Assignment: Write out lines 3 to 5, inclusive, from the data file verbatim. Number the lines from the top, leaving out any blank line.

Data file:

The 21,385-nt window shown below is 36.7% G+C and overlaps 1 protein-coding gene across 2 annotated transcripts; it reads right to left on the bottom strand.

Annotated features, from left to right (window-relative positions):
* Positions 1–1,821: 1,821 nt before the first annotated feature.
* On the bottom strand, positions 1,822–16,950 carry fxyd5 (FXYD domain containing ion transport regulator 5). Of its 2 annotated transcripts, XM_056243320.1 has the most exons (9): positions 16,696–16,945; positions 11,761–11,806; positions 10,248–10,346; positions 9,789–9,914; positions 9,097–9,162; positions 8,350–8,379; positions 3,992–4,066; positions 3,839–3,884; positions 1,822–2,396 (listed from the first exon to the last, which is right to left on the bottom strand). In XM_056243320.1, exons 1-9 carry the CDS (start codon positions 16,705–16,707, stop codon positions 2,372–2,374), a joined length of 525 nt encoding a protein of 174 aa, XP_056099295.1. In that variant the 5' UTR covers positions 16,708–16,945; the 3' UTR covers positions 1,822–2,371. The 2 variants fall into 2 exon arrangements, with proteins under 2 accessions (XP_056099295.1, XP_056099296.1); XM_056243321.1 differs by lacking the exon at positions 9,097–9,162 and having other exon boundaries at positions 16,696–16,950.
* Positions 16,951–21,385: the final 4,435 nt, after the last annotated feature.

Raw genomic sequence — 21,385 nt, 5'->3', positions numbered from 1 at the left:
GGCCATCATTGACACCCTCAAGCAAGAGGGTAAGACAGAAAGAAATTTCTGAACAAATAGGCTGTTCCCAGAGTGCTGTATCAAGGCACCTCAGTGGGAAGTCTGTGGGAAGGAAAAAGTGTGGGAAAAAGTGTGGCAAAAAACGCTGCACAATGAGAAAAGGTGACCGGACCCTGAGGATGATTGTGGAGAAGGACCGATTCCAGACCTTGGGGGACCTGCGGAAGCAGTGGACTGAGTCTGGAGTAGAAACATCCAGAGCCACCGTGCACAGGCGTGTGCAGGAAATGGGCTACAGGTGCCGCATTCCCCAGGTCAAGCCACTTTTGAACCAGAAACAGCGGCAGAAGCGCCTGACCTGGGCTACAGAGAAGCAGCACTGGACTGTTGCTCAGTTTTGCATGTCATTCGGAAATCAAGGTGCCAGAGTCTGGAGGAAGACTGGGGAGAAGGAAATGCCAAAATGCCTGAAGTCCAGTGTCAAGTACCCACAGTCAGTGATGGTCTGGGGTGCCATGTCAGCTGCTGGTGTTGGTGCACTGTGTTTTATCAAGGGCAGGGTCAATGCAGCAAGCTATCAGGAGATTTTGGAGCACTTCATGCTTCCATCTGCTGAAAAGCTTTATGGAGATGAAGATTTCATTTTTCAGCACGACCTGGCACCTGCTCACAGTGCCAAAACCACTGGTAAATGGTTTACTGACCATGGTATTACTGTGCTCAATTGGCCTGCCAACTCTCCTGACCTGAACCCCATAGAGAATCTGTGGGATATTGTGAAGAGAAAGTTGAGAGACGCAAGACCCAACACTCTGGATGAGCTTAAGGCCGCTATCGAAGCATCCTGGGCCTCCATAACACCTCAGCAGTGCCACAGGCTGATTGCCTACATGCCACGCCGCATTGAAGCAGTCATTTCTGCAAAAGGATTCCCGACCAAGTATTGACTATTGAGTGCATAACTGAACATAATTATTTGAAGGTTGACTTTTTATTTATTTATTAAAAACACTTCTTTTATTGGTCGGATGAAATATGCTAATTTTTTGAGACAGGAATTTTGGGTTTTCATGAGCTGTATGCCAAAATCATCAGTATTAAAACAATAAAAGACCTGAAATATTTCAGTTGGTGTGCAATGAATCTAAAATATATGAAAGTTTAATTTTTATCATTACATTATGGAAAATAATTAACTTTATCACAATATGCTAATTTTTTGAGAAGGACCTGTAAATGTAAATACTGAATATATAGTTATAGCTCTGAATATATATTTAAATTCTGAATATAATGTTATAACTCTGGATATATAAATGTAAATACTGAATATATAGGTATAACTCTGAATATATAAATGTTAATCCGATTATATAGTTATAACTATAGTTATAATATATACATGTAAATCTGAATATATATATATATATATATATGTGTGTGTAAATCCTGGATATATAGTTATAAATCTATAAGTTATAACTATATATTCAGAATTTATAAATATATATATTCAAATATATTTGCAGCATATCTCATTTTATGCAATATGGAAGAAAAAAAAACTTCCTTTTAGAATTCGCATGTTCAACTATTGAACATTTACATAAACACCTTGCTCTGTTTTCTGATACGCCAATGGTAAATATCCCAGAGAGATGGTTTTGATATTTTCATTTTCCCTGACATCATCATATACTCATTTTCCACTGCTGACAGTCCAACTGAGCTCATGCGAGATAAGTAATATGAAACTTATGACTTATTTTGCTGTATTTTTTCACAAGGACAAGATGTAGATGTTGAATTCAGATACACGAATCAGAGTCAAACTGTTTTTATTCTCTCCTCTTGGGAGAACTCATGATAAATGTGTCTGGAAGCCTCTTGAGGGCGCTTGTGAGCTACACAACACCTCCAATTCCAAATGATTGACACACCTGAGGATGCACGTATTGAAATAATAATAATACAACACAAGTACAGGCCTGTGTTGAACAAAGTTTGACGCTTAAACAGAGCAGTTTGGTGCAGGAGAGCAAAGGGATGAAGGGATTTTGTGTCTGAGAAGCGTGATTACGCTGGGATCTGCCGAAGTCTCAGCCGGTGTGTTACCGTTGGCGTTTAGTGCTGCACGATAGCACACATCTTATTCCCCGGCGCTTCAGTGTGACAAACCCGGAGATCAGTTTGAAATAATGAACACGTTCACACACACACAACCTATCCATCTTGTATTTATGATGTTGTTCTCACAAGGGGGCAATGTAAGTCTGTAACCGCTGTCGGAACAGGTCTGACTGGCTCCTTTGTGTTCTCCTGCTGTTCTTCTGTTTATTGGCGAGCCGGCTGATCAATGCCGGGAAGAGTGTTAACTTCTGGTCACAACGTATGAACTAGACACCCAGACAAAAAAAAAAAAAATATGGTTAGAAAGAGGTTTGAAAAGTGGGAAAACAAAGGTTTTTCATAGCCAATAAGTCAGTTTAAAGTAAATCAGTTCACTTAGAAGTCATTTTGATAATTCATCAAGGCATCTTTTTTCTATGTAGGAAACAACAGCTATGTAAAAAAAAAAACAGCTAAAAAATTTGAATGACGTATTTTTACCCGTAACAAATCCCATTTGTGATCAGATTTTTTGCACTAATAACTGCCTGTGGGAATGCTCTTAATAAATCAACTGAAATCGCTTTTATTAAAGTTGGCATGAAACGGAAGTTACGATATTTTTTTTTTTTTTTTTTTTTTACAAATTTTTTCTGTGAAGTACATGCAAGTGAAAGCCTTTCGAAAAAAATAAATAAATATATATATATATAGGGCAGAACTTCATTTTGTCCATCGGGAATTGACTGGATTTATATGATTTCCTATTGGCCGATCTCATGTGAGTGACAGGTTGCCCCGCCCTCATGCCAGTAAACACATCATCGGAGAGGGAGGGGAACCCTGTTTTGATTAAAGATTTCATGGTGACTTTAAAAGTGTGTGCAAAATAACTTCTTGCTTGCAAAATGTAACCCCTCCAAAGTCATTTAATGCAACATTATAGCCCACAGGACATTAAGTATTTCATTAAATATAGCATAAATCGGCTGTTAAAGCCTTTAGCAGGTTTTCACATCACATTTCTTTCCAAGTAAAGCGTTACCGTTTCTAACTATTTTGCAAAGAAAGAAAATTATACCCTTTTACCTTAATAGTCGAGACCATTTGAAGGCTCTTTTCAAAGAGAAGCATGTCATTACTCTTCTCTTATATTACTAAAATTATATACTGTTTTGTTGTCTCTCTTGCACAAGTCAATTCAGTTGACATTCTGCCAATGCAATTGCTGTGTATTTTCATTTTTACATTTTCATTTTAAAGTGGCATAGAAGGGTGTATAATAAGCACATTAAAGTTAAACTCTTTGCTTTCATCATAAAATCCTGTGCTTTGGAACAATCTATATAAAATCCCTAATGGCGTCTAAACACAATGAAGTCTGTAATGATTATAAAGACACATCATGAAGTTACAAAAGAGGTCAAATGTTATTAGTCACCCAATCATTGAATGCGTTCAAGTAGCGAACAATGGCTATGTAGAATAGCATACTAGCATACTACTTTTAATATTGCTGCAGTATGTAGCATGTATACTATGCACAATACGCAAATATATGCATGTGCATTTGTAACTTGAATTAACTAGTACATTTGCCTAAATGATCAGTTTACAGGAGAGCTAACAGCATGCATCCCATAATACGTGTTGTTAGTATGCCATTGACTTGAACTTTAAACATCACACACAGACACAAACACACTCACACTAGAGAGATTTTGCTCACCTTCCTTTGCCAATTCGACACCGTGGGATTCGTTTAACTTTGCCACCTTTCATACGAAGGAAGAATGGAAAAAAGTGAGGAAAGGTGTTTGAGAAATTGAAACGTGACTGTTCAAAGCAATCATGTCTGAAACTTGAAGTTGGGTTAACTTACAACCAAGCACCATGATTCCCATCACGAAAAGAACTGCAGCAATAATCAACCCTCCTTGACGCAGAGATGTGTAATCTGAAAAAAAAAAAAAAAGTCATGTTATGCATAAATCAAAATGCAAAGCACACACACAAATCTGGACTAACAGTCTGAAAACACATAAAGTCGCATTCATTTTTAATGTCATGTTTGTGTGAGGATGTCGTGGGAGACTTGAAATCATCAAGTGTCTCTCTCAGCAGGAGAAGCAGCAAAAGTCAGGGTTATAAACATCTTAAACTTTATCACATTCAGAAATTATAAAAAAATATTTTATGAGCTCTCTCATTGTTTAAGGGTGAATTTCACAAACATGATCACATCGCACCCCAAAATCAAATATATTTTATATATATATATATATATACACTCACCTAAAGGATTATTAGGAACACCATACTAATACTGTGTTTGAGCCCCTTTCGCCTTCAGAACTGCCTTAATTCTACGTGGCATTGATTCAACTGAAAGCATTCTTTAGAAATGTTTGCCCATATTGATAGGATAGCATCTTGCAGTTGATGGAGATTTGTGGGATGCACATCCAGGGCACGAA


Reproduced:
* Positions 1–1,821: 1,821 nt before the first annotated feature.
* On the bottom strand, positions 1,822–16,950 carry fxyd5 (FXYD domain containing ion transport regulator 5). Of its 2 annotated transcripts, XM_056243320.1 has the most exons (9): positions 16,696–16,945; positions 11,761–11,806; positions 10,248–10,346; positions 9,789–9,914; positions 9,097–9,162; positions 8,350–8,379; positions 3,992–4,066; positions 3,839–3,884; positions 1,822–2,396 (listed from the first exon to the last, which is right to left on the bottom strand). In XM_056243320.1, exons 1-9 carry the CDS (start codon positions 16,705–16,707, stop codon positions 2,372–2,374), a joined length of 525 nt encoding a protein of 174 aa, XP_056099295.1. In that variant the 5' UTR covers positions 16,708–16,945; the 3' UTR covers positions 1,822–2,371. The 2 variants fall into 2 exon arrangements, with proteins under 2 accessions (XP_056099295.1, XP_056099296.1); XM_056243321.1 differs by lacking the exon at positions 9,097–9,162 and having other exon boundaries at positions 16,696–16,950.
* Positions 16,951–21,385: the final 4,435 nt, after the last annotated feature.